Signing a prenup doesn't mean you're betting against your marriage
Prenups are big news right now. Amber Heard and Johnny Depp didn't have one. Lindsay Lohan and Russian oligarch fiancé Egor Tarabasov are refusing to get one. Clearly, the prenuptial agreement is not en vogue right now. Hmmm. Wonder how Depp is feeling about that decision now?
I have very few rules when it comes to marriage. I have no problem with anybody's motivations for marrying. You're madly in love. You want a more secure financial future. You're pregnant and don't want to go it alone. Or maybe you just don't want to be alone. Like life, relationships and marriage can be super complicated, and things are rarely black and white. For some people, the all-consuming, can't-live-without-you love is the basis of a wedding, while others approach their nuptials from a far more practical place.
Whatever your reasons for marrying, though, you gotta get a prenup if there are large amounts of money, assets or complicated finances at stake. It's a no-brainer. It's the sensible thing to do, and you can be head over heels, can't-live-without-you in love with someone and be sensible.
And they're not just for celebrities: anyone who brings personal or business assets to a marriage can benefit from a prenup. It doesn't need to be a complicated legal document — it may simply be an inventory of premarital assets that remain the property of their original owner, in the event of a divorce.
I simply don't buy the argument that having a prenup is somehow tempting fate or suggesting you don't have faith in your marriage. On the contrary — having a prenup is proof that a couple is so tight, so on the same page, so invested in each other's future (either together or apart), that they don't see taking that precaution as a sign of weakness in the relationship.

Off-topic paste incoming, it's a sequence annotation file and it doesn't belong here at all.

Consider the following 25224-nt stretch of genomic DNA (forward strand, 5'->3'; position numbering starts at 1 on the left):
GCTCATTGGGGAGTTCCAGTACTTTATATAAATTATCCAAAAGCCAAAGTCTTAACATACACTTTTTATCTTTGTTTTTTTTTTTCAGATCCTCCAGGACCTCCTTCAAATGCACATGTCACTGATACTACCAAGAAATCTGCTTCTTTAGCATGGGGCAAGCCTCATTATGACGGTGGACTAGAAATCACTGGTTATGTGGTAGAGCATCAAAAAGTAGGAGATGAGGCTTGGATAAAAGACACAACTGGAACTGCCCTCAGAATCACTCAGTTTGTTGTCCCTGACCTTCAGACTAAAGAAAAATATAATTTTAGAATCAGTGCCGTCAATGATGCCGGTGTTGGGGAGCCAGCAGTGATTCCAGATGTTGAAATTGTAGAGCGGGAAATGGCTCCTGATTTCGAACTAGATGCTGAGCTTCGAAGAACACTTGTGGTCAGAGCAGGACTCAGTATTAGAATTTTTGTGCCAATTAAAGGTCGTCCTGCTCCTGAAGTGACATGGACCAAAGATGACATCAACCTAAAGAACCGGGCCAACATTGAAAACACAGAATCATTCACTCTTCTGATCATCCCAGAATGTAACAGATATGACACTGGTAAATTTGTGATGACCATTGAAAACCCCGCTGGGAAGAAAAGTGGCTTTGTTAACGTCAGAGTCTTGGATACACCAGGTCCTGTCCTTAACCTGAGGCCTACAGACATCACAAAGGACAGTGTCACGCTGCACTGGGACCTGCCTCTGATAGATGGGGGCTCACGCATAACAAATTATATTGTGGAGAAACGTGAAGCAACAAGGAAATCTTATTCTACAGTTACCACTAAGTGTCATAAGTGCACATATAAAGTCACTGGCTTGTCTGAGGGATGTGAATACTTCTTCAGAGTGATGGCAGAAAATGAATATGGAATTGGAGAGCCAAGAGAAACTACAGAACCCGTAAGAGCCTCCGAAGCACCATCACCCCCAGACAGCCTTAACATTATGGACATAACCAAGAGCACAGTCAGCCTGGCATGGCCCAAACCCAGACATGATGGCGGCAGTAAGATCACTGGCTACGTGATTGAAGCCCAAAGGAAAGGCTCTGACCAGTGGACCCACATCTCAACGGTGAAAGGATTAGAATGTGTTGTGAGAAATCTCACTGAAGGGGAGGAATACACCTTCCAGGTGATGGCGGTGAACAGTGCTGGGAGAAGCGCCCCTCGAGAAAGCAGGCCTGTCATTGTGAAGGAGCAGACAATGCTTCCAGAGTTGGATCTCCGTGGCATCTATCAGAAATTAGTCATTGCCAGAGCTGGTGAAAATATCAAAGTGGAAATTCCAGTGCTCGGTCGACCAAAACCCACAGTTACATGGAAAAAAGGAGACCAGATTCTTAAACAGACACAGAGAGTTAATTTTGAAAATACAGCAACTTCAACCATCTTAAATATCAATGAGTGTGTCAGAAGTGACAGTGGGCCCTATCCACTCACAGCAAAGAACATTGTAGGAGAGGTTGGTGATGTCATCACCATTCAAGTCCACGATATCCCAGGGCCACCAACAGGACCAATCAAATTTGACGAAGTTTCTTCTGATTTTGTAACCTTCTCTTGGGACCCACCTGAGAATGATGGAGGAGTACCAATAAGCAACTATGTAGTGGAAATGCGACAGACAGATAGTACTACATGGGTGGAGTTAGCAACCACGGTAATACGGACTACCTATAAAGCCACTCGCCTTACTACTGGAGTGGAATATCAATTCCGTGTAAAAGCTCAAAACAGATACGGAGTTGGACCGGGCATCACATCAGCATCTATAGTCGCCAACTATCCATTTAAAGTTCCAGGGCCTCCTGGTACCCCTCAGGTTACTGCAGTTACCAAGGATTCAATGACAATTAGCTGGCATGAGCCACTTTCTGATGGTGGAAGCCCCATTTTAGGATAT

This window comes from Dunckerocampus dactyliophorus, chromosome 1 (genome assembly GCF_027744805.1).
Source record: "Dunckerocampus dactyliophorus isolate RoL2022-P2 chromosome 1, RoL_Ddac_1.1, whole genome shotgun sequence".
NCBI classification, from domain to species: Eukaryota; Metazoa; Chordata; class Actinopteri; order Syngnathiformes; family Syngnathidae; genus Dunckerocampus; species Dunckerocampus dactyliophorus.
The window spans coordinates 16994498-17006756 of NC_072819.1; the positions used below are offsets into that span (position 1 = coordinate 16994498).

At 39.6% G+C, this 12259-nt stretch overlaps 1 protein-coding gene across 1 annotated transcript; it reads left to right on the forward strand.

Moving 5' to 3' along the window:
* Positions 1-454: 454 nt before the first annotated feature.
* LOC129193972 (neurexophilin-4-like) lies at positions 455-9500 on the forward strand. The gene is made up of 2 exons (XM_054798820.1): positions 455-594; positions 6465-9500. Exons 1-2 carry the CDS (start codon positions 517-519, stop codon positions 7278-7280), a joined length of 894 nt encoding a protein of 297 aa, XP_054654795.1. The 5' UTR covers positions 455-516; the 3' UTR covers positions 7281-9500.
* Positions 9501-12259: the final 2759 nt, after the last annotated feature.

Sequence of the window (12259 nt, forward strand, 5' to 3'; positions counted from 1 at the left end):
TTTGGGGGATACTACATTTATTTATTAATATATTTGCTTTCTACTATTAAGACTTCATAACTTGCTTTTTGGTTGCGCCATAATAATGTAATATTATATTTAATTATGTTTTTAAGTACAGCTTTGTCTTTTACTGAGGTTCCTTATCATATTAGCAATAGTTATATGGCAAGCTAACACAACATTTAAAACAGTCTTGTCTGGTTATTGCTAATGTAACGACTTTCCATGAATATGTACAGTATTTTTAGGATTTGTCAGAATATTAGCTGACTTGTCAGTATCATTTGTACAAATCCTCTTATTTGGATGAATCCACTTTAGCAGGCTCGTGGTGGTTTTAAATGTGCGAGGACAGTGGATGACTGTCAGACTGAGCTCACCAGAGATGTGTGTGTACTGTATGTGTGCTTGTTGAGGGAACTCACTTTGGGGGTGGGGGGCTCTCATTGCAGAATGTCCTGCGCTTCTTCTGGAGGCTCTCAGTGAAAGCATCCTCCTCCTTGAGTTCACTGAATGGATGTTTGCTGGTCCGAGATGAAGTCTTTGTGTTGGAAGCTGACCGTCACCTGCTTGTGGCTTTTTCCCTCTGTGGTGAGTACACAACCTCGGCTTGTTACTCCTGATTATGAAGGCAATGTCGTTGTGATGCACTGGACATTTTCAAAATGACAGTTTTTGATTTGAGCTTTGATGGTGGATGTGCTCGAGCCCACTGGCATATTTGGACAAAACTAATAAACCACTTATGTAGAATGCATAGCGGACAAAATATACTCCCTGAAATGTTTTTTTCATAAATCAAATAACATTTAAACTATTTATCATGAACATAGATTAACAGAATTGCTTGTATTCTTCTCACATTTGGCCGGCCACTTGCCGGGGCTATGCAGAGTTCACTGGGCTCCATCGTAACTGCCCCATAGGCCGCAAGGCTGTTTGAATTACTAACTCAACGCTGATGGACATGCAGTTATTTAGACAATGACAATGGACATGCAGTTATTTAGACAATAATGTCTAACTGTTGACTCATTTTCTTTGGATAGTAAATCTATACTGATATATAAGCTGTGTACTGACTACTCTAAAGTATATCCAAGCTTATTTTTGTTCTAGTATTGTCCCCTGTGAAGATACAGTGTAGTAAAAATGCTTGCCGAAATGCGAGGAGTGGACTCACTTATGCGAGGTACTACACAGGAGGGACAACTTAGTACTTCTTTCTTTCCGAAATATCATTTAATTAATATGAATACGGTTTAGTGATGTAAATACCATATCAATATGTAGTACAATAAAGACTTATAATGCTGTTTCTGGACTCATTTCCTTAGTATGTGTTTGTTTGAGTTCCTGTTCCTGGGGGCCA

The prenup has to be separated from the relationship itself, and the love you feel towards your partner. We don't think twice about getting car or health insurance, right? But that doesn't mean we think we're going to crash or get sick. We're simply acknowledging that those things are possibilities, so why is a prenup so different? You can't argue with divorce statistics. According to the CDC, roughly half of all U.S. marriages end in divorce. Meaning you're far more likely to get divorced than write your car off.
If anecdotal evidence is more your thing, have you ever heard someone (married or divorced), say "Our prenup ruined my marriage"? I doubt it. On the other hand, we've all heard (or read stories) about people who bitterly regret not having one.
It couldn't be simpler. Agree to the prenup, get it done right and then file it away, and hopefully you'll never need to give it another thought. But if you're in the 50 percent of U.S. couples who don't live happily ever after (not together, at least), you'll be damn pleased you did.